I was unaware of the corrosion issues for fasteners on pressure treated wood. On recent trip to my local home center, I was buying lag fasteners from some pressure treated lumber. A sales associate steered me towards the stainless steel fasteners. I asked why, and he just said that they were "reccomended" for the pressure treated material. There was no mention of the corrosion problem. As a matter of safety, this information should be more readily available to the general public.
Rob: I read your article with great interest, as I publish a website about the health hazards of CCA treated wood, and have done so since 2001. However, I disagree with your points and feel compelled to correct them.
I have studied CCA treated wood at length and have amassed a lot of data about the negative health consequences of CCA treated wood for humans (especially children) and animals. Much of this information can be found on our website: www.bancca.org.
Regarding your comments about corrosion of fasteners and your backyard playset, I believe that the treated wood in question is NOT CCA treated wood, but is ACQ treated wood (Ammonium Copper Quarternary). ACQ treated wood was released in late 2003/early 2004, after the voluntary ban by the treated wood industry on the manufacture of CCA treated wood for residential purposes. It does not contain any arsenic or hexavalent chromium, as CCA treated wood does.
Right away, there were problems reported with the corrosion of fasteners used with ACQ treated wood. This is a well known issue. Treated wood manufacturers and big box retail stores, like Lowes and Home Depot, responded by stocking stainless steel or "double-dipped galvanized" fasteners for use with ACQ treated wood.
Later, MCQ treated wood (Micronized Copper Quarternary) was also released. It is supposed to have a lesser problem with corrosion of fasteners than ACQ treated wood does. MCQ treated wood was sold by Home Depot, (and others), whereas Lowes generally carried (and still carries) ACQ treated wood products. To be clear, both require either the use of galvanized, coated or stainless steel fasteners. And, corrosion continues to be a problem with ACQ treated wood products, and to a lesser extent, the MCQ treated wood.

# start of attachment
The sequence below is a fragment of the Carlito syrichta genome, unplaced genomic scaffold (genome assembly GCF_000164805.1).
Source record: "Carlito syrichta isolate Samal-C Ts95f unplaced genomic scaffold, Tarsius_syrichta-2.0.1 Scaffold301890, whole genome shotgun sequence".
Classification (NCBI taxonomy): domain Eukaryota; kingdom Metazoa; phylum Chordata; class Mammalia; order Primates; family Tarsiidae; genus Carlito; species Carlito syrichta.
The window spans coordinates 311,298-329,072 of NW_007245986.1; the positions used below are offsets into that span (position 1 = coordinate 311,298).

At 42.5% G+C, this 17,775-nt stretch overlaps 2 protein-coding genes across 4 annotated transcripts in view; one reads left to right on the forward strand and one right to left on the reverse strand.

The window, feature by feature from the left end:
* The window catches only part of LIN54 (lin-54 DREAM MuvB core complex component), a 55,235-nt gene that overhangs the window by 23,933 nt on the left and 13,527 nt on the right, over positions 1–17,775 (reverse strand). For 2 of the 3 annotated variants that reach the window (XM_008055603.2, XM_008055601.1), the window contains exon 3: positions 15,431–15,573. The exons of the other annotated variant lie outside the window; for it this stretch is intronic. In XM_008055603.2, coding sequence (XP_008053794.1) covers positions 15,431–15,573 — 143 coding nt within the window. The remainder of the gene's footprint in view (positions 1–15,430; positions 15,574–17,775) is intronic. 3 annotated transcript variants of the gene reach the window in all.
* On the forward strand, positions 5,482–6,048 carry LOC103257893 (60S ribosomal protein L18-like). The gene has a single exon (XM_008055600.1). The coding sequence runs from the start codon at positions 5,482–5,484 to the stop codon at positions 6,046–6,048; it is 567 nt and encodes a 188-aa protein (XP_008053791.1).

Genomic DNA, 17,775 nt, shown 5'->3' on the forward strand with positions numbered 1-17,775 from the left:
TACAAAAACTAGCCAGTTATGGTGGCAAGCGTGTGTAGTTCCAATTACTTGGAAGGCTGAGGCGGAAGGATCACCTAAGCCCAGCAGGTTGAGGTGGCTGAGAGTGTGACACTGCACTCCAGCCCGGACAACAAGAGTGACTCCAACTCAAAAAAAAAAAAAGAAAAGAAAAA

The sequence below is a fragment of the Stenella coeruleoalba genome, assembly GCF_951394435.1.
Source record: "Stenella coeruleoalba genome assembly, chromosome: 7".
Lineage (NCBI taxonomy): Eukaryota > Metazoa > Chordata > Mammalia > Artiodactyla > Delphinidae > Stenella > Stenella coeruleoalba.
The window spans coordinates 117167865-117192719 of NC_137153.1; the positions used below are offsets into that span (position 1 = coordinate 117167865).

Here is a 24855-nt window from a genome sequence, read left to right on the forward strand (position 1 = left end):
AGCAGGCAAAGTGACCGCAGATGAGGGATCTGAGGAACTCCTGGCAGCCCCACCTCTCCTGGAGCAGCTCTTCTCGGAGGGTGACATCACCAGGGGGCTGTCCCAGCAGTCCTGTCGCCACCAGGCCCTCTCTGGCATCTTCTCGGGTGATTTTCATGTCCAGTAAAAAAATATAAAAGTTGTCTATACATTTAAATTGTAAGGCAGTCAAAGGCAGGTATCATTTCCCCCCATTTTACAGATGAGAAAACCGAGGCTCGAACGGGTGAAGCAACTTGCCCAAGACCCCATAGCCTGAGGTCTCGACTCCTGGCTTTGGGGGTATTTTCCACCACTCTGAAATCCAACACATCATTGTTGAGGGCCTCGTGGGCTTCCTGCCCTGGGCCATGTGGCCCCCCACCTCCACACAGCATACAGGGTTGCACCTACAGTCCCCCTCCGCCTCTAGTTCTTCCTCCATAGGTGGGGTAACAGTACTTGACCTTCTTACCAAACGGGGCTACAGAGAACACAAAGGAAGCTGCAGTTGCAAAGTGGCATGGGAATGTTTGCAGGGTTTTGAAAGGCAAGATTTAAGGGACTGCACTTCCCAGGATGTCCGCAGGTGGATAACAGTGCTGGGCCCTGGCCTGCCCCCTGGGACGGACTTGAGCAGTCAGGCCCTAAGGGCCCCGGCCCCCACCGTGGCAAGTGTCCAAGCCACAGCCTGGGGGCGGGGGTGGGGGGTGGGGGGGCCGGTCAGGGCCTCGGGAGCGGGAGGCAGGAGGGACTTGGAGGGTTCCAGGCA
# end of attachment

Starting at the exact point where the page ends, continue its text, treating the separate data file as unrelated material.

While I share your concerns about the safety of playground equipment and how it relates to the corrosion of fasteners, there was a bigger issue with CCA treated wood products used in the past, namely that the arsenic in the wood leached to the surface, where it could be picked up by children and, worse, due to frequent hand-to-mouth contact, could pose a serious health risk. Also, CCA treated wood creates a disposal issue, since many municipalities will no longer accept CCA treated wood curbside, due to its arsenic content.
I am not aware that creosote treated wood was EVER used in playground equipment. Creosote treated wood is treated with a coal tar derivative and is primarily used for rail ties and marine pilings. It leaches out benzo-a-pyrenes and other toxic chemicals. Some refer to creosote as a "Witches brew of toxic chemicals". Thus creosote would be too toxic for use in any backyard or playground situation, so your implication that creosote treated wood might be superior is NOT correct.
Moreover, if you will review the health hazards of arsenic, hexavalent chromium and CCA treated wood products, (which contain both chemicals along with copper), you will come to realize that the toxicity of CCA wood is the greater threat than the corrosion of fasteners, due to its arsenic content. While corrosion of fasteners continues to be a problem, and needs to be addressed as a safety issue in playground equipment, we have not heard of any cases of deaths or injuries to humans or animals from corroded fasteners. We do have documented cases of human and animal injuries from exposure to CCA treated wood.
In summary, it sounds like the wood from your playset, especially if purchased after Dec. 2003, is likely ACQ wood, and not CCA treated wood after all. That being the case, corrosion of fasteners is an issue with ACQ wood, and one that the manufacturer should address and pay for, in our humble opinion, since it was known to be a problem for many years.
The use of Chromium Copper Arsenate (CCA) as a wood treatment ceased in North America at the end of 2003 (a). Although most codes still allow the use of hot-dipped or mechanically zinc'd hardware, the use of stainless steel hardware makes more sense. The cost difference from zinc'd hardware is negligent when compared with the cost of replacing the hardware (or worse, an avoidable accident).
That's quite an eye-opening tale and one many parents and boat owners (I'm both) should really have knowledge of. It surprises me, though, that wasn't caught and addressed as it's a huge safety and liability issue. It seems like there should have been some sort of correlation made and material choice changes invoked to either replace CCA in terms of treating wood or coming up with some cocktail of materials for the hardware that doesn't end up in the same scary place.
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